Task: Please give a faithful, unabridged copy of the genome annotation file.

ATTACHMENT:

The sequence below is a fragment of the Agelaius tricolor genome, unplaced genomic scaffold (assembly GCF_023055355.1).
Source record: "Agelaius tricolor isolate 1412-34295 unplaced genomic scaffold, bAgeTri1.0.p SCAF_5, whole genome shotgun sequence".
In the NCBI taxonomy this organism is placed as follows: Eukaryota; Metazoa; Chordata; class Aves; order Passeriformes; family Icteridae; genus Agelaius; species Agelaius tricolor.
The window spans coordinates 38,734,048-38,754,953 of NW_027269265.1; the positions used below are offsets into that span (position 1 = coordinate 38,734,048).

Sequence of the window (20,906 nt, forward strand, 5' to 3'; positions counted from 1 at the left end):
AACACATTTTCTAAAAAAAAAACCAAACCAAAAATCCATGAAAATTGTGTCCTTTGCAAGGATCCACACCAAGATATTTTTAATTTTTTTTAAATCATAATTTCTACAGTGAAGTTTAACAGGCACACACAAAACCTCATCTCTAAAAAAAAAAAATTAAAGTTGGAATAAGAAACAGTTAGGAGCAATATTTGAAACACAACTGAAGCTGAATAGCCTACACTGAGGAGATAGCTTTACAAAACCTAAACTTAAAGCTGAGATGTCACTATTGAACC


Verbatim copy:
The sequence below is a fragment of the Agelaius tricolor genome, unplaced genomic scaffold (assembly GCF_023055355.1).
Source record: "Agelaius tricolor isolate 1412-34295 unplaced genomic scaffold, bAgeTri1.0.p SCAF_5, whole genome shotgun sequence".
In the NCBI taxonomy this organism is placed as follows: Eukaryota; Metazoa; Chordata; class Aves; order Passeriformes; family Icteridae; genus Agelaius; species Agelaius tricolor.
The window spans coordinates 38,734,048-38,754,953 of NW_027269265.1; the positions used below are offsets into that span (position 1 = coordinate 38,734,048).

Sequence of the window (20,906 nt, forward strand, 5' to 3'; positions counted from 1 at the left end):
AACACATTTTCTAAAAAAAAAACCAAACCAAAAATCCATGAAAATTGTGTCCTTTGCAAGGATCCACACCAAGATATTTTTAATTTTTTTTAAATCATAATTTCTACAGTGAAGTTTAACAGGCACACACAAAACCTCATCTCTAAAAAAAAAAAATTAAAGTTGGAATAAGAAACAGTTAGGAGCAATATTTGAAACACAACTGAAGCTGAATAGCCTACACTGAGGAGATAGCTTTACAAAACCTAAACTTAAAGCTGAGATGTCACTATTGAACC